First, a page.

On the other hand, how much pollution would it generate to bring those products in on more smaller ships or on trucks through a series of tubes in the ocean.
So you mean like some kind of internet for the ocean?
There are providers of content parallel to and just as easily accessible by the consumer as Apple.
I'm afraid I'm going to have to disagree with your points. While yes it is easy for someone to create content, that is not the issue. Creating content for a palm pilot over 10 years ago had a very low entry barrier. However where apple differs is in the critical mass of it's app store. The app store solves the distribution problems that plagued the palm pilot. Developers can get their product in front of millions of people, make it easily search able, allows for easy and convenient purchasing, and apple takes care of all of it, for a fee of course. Starting a new app store requires tying it to a popular device and that is a huge barrier in and of its self.
However, what many people seem to forget is when at least 3 sigma of people buy an iPhone, they just want a device to go in their pocket, make calls, have a GPS map, a camera and go grab an app to play a game or do whatever it is they want. They bought that phone so they didn't have to go trolling through the interwebs looking for some off the wall app and hope and pray it doesn't have Trojans, key loggers, or even porn. Right wrong or indifferent that's what most people want from their phone.
As a result, apple starts censorship out of request by it's citizenry. And that's when it gets scary. The citizens of iPhone nation have asked for it's government to take care of telling it what is acceptable and not. They ask apple to filter out the "bad" stuff for them. It's a scary Orwellian world that is quickly approaching and the majority is HAPPY to see it coming.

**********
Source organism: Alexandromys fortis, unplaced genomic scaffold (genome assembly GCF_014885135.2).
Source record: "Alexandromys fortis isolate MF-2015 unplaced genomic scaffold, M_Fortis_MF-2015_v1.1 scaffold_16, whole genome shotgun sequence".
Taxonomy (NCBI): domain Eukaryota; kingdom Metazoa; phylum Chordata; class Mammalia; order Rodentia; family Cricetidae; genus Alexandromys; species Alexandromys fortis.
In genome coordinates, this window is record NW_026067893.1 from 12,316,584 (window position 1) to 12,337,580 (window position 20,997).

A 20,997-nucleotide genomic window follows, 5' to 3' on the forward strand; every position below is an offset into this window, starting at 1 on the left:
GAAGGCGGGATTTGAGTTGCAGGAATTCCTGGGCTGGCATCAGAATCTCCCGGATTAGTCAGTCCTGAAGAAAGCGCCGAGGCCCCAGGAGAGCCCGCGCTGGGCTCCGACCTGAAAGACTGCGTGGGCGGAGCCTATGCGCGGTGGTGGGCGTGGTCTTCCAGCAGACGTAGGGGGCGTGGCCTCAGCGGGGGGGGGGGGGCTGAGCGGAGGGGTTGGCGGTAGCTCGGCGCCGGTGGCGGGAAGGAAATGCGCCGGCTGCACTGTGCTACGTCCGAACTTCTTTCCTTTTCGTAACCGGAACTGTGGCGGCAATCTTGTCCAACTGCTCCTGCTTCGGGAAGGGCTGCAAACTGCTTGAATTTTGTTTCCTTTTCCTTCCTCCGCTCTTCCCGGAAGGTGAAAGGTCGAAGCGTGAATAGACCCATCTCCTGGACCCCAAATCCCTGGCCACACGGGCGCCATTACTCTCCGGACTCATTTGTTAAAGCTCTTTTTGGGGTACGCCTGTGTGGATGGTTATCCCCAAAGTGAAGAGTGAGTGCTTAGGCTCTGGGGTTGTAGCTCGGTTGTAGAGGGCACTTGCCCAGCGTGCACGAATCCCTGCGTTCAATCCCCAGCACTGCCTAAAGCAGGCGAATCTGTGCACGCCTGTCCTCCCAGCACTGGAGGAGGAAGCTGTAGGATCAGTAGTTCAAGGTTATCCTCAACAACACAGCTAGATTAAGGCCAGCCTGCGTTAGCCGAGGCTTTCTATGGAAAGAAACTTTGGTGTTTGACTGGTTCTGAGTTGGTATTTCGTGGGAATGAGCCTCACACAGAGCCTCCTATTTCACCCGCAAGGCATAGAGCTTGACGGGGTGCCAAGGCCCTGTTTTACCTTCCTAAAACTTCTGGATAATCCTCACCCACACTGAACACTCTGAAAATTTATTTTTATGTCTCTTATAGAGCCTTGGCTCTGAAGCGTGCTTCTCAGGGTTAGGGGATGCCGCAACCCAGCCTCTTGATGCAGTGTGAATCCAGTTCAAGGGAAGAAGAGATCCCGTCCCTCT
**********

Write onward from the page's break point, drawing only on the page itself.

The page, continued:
My contract is coming up and I look toward my next phone. I can get a power user phone like the Android or I could get the new iPhone. One will come with a learning curve, cautious work to vet anything I put on it; however my reward is a very powerful tool in my pocket. Or I could buy an iPhone and know "it'll just work". After all, it's just a phone. I still don't know if I'll climb the mountain or slide down its slope. I do know that the slope is most definitely slick.
Haven't the Mythbusters proven again and again that operating a vehicle from 'non standard' driving perspectives is quite difficult?
Everything is difficult if you haven't practiced it. Once you do practice, I'd imagine it would be almost as easy as driving normally - almost, because you aren't getting inner ear feedback from the exact movement of the car.
People use remotely controlled vehicles all the time.
When the main medium of sharing were cassettes or CDs, did introducing those levies actually cause copying a cassette or CD to be decriminalized?
It did in Canada. If you make a copy for private use, such copy is legal.
It actually works in a very funny way. Say, you want to share a CD (that you legally own in the first place) with your friend. If he gives you a blank CD-R, and you copy your CD onto it, and hand it over to him, what you just did was "distribution", and it wasn't "for private use" - so that's illegal.
But if just give him the original CD, and he copies the file off it onto his own medium, and returns your CD to you, it's perfectly legal, because your friend did a "copy for private use". That he did it off a medium he didn't own is of no relevance according to the law as it stands.
In fact, if you steal someone's CD (which they legally own), and copy it, you're not guilty of copyright infringement - only of theft.
However, because the levy is only paid on blank CD-Rs that are labeled "audio", all of the above only applies to audio works, not to books, video or software.
"Trust me. I know what I'm doing." -- Sledge Hammer